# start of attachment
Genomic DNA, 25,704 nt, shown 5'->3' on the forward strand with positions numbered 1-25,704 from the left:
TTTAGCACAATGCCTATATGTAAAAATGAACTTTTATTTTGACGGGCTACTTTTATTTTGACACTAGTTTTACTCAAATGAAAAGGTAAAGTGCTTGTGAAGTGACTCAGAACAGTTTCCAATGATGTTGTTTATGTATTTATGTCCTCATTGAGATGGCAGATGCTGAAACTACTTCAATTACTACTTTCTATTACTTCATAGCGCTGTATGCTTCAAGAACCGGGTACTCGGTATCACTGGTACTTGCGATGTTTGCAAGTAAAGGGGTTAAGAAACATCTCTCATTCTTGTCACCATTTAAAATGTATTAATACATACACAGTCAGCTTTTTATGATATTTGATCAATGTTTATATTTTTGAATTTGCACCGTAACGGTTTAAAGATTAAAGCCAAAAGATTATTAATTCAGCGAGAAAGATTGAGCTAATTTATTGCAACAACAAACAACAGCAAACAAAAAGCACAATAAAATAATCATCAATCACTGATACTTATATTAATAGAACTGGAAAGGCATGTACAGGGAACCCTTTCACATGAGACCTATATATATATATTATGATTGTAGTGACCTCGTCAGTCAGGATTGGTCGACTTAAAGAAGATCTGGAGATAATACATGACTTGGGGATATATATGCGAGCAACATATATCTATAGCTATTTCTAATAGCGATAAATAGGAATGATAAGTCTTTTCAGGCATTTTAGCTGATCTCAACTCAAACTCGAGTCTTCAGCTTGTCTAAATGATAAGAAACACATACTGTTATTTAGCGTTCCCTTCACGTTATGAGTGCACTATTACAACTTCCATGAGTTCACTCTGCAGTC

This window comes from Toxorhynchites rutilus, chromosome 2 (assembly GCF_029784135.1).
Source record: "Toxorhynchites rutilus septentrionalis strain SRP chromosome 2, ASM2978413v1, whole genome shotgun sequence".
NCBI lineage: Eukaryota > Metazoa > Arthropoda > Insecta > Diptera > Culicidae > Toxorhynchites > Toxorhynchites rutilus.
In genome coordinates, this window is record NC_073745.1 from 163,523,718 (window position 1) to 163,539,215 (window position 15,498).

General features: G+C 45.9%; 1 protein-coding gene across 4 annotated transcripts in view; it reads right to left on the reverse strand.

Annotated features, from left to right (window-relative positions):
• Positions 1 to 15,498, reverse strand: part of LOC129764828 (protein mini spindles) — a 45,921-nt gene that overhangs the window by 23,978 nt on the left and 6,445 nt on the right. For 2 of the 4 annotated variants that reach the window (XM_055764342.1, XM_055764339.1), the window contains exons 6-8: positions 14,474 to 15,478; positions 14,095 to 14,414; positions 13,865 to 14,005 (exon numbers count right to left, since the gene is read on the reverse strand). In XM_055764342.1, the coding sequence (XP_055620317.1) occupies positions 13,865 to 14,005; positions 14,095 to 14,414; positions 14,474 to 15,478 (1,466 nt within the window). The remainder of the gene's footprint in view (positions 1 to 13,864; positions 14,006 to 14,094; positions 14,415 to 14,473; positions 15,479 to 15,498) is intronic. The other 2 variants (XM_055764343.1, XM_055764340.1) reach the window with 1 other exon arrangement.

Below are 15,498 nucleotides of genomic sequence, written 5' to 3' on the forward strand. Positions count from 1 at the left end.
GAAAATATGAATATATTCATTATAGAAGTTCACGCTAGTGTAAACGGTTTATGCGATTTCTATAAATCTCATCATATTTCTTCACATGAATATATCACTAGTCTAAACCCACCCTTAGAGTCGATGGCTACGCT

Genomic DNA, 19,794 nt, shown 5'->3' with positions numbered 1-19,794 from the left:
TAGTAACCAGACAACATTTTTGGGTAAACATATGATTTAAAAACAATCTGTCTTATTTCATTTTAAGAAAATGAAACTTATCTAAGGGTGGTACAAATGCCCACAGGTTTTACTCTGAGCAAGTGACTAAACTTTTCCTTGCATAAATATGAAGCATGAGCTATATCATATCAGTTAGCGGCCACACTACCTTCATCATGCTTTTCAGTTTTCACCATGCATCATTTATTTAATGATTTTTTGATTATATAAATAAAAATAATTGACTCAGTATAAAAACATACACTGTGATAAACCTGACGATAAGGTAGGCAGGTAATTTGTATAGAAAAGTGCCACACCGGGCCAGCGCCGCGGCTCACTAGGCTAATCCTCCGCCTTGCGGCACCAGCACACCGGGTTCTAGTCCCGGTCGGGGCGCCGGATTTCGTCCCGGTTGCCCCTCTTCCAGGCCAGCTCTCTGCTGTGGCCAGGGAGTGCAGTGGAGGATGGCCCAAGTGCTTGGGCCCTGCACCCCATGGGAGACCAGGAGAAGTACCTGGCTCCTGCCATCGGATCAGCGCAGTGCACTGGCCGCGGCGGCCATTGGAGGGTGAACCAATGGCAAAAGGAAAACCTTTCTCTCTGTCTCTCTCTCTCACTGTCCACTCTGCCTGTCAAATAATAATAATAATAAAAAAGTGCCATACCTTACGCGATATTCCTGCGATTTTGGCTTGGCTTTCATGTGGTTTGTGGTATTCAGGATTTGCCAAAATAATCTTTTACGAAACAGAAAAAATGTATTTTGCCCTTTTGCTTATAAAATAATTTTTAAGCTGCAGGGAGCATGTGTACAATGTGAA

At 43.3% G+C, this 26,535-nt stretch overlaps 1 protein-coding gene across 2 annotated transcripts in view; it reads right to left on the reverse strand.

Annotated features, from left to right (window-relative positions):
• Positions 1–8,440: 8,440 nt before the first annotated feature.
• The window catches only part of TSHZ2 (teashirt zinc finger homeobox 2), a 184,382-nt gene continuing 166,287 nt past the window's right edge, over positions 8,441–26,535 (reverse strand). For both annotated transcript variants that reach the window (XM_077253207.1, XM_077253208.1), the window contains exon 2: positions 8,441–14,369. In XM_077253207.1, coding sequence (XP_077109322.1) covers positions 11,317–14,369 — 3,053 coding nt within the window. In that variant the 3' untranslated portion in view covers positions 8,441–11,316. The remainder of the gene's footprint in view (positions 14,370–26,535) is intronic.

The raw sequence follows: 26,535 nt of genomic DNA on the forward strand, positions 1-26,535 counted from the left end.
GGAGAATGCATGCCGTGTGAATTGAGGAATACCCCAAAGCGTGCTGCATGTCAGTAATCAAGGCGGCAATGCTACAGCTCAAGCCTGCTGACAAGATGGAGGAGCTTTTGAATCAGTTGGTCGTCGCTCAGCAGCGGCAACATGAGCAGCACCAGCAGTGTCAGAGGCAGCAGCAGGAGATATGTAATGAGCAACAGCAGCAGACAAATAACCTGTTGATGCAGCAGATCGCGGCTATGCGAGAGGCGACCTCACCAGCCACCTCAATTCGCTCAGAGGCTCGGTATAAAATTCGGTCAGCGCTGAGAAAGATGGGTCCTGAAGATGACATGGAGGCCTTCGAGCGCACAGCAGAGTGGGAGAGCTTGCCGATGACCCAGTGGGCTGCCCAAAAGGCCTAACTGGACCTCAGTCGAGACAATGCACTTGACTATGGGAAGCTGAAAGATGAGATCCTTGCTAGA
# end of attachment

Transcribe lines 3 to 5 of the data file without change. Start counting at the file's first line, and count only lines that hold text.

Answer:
This window comes from Toxorhynchites rutilus, chromosome 2 (assembly GCF_029784135.1).
Source record: "Toxorhynchites rutilus septentrionalis strain SRP chromosome 2, ASM2978413v1, whole genome shotgun sequence".
NCBI lineage: Eukaryota > Metazoa > Arthropoda > Insecta > Diptera > Culicidae > Toxorhynchites > Toxorhynchites rutilus.